Surrogacy is rising in popularity in the United States — and not just for celebrities like Kim Kardashian and Kanye West. Over the past two decades, thousands more are turning to gestational carriers, people who carry an implanted embryo to term, as they seek alternative measures to expand their families. Despite its prevalence, there are still a lot of stigmas and questions surrounding surrogacy. The answers aren’t always easy to find either, as surrogacy laws vary from state to state. But there’s one city hoping to change the narrative: Boise, Idaho, which is quickly becoming a hub for surrogates.
The city, nestled at the foot of the Rocky Mountains, is at the heart of Made in Boise, a documentary from director Beth Aala (Supermensch: The Legend of Shep Gordon) that follows four gestational carriers and their intended parents through the surrogacy process. The carriers — Nicole Williamson, Cindy Floyd, Chelsea Frei, and Sammie Diaz — have pregnancy experiences that are as varied as the reasons they chose to become surrogates in the first place.
Williamson, a mother of two who co-founded surrogacy agency A Host of Possibilities in Boise, says she “loves being pregnant” and is on her fourth gestational pregnancy in the film; Floyd, a Neonatal Intensive Care Unit Nurse and mother of five, felt inspired by the families she’s helped at the hospital; Frei, a mother of four, believed being a carrier could help her process her stillborn child; Diaz, a nail technician and single mother of one wanted to help others while making another income. The women overcome various hurdles during their pregnancies: bed rest, blood clots, fielding questions from apprehensive family and friends. But woven throughout the film is a message of hope.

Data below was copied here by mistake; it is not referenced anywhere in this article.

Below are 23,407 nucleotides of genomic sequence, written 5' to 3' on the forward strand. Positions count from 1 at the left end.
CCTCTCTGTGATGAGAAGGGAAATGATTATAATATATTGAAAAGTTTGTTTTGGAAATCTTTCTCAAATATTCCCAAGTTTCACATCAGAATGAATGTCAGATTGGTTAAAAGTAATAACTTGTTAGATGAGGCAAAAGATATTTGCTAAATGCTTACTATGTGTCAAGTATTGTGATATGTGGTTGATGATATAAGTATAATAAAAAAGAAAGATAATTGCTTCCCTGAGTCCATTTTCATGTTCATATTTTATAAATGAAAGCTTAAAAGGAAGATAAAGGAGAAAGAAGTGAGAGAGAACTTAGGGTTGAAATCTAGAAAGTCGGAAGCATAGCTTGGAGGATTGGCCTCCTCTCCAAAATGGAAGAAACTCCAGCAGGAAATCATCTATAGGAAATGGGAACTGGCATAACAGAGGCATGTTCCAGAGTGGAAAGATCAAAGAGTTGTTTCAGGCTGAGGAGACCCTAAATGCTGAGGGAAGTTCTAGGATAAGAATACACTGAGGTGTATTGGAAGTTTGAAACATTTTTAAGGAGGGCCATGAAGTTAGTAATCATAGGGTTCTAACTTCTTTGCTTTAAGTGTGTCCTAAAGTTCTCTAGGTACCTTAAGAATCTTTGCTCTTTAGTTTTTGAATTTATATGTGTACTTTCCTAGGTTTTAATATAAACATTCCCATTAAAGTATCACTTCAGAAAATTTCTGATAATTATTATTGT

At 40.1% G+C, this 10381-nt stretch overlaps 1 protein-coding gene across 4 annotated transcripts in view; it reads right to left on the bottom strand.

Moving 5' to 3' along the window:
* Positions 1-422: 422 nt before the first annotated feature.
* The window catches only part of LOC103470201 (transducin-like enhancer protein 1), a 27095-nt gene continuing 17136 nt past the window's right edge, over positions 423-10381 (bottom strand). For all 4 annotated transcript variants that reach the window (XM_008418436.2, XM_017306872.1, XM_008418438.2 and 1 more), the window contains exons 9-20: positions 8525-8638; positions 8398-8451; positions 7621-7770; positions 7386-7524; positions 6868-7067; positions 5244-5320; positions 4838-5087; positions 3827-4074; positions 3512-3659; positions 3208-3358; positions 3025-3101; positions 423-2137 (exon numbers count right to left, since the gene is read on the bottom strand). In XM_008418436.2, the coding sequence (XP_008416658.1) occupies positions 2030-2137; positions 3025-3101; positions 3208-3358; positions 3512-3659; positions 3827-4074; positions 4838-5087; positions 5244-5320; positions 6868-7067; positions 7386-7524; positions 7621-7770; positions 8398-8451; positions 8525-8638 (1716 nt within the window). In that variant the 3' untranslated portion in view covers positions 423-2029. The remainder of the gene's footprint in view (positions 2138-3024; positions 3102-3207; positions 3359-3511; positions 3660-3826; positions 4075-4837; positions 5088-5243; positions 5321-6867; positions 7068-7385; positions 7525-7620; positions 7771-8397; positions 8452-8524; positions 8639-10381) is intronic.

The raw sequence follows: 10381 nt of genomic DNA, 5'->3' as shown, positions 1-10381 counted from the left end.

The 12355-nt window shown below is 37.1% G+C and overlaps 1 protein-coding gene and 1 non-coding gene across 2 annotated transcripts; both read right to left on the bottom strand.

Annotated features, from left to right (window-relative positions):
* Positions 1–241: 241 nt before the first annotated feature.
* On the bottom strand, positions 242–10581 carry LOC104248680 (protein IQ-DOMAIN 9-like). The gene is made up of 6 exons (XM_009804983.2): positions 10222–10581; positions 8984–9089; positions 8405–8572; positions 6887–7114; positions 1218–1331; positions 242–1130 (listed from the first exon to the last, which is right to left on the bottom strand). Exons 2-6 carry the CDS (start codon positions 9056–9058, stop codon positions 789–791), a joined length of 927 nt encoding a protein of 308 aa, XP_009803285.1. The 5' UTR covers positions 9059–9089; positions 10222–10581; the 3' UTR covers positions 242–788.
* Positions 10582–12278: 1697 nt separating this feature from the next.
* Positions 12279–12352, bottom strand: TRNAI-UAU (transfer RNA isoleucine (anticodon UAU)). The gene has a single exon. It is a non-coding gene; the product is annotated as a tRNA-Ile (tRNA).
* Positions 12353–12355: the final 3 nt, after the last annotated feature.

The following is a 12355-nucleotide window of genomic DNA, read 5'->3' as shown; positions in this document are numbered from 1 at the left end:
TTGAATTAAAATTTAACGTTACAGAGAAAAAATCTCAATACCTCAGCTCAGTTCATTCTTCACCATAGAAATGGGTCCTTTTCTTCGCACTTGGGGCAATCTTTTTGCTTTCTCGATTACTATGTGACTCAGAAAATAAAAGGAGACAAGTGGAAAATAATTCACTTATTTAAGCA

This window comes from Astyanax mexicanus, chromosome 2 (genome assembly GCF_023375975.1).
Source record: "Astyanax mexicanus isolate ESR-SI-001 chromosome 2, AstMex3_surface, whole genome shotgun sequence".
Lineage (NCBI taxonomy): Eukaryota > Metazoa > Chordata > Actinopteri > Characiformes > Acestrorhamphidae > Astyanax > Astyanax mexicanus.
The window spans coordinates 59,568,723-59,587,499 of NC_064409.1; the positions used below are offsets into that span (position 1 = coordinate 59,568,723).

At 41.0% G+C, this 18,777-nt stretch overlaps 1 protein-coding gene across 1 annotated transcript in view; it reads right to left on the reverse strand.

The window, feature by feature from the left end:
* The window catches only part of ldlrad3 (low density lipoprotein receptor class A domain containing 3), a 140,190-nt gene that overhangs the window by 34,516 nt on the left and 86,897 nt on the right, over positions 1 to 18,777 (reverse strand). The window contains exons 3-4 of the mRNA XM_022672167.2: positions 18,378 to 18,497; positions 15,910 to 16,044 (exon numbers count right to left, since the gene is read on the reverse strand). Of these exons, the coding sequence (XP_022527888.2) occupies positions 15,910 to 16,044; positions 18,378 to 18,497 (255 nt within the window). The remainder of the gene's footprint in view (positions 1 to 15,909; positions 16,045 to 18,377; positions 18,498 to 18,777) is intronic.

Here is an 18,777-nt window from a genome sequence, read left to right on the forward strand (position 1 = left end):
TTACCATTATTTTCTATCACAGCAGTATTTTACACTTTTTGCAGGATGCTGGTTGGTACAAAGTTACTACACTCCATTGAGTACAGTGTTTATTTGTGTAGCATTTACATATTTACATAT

“You hear so many negative things about surrogacy,” Williamson tells SheKnows. “You never see or hear the positive stuff.”
A number of horror stories have made national news in recent years: traditional surrogates who refuse to give the child to the intended parents; a gestational carrier who became pregnant with her own child while carrying for another couple and underwent an extensive legal battle to get him back; intended parents asking surrogates to abort one or more fetuses. These instances have inspired some surrogates to demand more comprehensive laws nationwide, taking their case to the Supreme Court.